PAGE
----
Pro Bono Scholars Change Lives of Low-Income New Yorkers
by Michael Fil, Communications and Development Coordinator April 20, 2018
How great would it be if law students could take the bar exam before they graduated? Or enter the legal field a few months early? What if they could do both while providing pro bono services to those New Yorkers who need them most? Huzzah! They can do all of the above through the Pro Bono Scholars Program.
The Pro Bono Scholars Program
The Program was created by former Chief Judge Jonathan Lippman of the New York State Court of Appeals in 2014. Since then, the City Bar Justice Center has been an eager partner in this initiative, welcoming three Scholars to assist in its goal to close the justice gap in the legal system. As candidates of the Program, law students in the State dedicate 12 weeks of their final semesters to full-time pro bono service. Many are taking the first steps of their legal careers.
This year, our Scholars Anthony Desiderio, Daniel Lei, and Wesley René have been assisting the CBJC by working with our Free Legal Hotline, completing legal research, drafting documents, and interviewing clients for a variety of projects. In addition to some weekly law school check-ins and assignments.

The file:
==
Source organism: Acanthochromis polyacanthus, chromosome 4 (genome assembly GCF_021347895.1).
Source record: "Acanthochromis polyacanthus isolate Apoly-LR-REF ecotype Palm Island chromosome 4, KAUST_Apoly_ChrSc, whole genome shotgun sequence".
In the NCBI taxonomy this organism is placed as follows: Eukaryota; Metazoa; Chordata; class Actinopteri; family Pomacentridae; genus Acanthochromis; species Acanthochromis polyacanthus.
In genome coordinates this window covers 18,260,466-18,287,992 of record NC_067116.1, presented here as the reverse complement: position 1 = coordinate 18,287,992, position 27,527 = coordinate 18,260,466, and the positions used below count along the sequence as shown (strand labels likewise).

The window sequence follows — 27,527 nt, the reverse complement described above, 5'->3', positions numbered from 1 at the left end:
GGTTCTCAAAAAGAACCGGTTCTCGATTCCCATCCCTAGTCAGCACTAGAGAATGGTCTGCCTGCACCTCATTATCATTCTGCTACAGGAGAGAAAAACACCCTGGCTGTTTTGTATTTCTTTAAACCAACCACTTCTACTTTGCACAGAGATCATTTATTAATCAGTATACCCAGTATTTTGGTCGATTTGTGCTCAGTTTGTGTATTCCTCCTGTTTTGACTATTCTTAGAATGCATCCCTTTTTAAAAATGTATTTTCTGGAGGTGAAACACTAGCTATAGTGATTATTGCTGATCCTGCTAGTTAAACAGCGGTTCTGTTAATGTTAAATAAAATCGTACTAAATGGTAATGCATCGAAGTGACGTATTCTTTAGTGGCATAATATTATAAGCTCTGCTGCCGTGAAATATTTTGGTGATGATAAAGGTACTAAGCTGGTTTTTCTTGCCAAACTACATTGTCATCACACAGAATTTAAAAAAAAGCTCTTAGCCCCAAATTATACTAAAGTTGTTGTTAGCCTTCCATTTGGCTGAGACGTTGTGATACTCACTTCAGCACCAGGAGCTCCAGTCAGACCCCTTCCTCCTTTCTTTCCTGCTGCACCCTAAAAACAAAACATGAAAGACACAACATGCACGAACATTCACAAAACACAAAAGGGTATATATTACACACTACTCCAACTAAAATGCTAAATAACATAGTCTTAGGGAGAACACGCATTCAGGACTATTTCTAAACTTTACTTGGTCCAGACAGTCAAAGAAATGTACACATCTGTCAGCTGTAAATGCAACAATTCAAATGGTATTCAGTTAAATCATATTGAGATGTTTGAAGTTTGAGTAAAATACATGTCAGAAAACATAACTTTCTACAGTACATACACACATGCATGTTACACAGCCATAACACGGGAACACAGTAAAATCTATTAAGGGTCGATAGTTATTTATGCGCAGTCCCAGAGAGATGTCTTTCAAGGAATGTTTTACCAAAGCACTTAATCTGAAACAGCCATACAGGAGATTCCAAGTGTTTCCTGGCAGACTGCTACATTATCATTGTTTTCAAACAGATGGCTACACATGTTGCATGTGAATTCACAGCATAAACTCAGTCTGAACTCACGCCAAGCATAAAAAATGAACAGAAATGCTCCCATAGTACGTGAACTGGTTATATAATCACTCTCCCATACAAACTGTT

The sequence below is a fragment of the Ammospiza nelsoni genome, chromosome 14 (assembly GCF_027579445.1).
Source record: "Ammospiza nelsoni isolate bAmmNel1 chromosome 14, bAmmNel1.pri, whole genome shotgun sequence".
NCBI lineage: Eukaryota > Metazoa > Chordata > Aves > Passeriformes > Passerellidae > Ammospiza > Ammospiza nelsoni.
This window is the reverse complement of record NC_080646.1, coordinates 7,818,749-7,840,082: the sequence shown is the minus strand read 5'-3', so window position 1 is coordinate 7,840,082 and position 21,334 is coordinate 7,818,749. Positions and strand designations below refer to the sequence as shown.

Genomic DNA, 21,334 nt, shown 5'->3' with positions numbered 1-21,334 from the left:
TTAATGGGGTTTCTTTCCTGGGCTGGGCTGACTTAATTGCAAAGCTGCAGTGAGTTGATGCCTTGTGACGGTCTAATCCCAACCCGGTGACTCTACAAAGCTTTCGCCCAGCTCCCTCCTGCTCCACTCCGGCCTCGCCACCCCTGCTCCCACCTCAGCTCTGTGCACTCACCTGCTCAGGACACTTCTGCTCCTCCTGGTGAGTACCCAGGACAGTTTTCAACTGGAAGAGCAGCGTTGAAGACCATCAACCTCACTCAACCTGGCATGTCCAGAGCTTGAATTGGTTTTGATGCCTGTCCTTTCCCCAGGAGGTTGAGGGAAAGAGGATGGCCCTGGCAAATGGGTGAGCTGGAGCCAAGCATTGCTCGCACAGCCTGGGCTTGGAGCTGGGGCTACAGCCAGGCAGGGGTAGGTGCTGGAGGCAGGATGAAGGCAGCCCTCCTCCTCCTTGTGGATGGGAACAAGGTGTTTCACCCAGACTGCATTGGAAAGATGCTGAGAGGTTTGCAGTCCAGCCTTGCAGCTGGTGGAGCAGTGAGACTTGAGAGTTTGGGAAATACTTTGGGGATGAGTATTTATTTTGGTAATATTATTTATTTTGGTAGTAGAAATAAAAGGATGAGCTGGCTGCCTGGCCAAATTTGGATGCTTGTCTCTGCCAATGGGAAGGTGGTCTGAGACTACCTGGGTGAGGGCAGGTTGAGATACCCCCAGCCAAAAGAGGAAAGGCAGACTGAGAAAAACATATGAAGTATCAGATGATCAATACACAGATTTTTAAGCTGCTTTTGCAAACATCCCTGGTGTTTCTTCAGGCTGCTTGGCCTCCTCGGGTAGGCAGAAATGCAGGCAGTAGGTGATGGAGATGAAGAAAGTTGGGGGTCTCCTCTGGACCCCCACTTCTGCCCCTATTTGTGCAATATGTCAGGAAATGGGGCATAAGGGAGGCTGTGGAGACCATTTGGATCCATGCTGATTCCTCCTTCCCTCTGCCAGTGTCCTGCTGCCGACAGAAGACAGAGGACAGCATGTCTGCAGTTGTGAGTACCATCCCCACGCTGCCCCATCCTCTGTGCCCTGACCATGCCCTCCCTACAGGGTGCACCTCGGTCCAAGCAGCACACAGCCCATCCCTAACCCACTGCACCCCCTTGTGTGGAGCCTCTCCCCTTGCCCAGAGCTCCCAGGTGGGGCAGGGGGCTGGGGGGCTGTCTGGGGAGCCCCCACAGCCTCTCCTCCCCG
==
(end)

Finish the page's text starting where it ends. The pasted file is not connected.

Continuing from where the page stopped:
“I think the program has provided me with a great opportunity to finally use what I spent two and a half years learning in law school. I’m able to experience many different clients and make a real impact in their lives. Being a part of the program at CBJC allowed me to see the trust that clients place in their lawyers and the impact that a lawyer, even one just starting their career, is able to make on their lives.”
“Working at the CBJC is a great opportunity because I get to solve a variety of legal problems for clients in need. In law school, you learn the black letter law and legal theory. Applying the things I learned to real life situations really allows me to see how the law works.”
“In law school, we are primarily trained to analyze and write in a legal context for professors or hypothetical partners. The Pro Bono Scholars experience exposes us to real client interactions. This gives us an opportunity to develop communication skills with clients, a pivotal part of practice.”
“We are proud to have supported the Pro Bono Scholars Program since its inception,” says Lynn Kelly, Executive Director of the City Bar Justice Center. “It has proven to be a great partnership between the law schools and public interest practice. Law students get an immersion in the legal work of a public interest law office for their last semester and more poor clients get help as a result. Having seen the need up close, I hope that this year’s scholars will continue to do pro bono work throughout their careers.”
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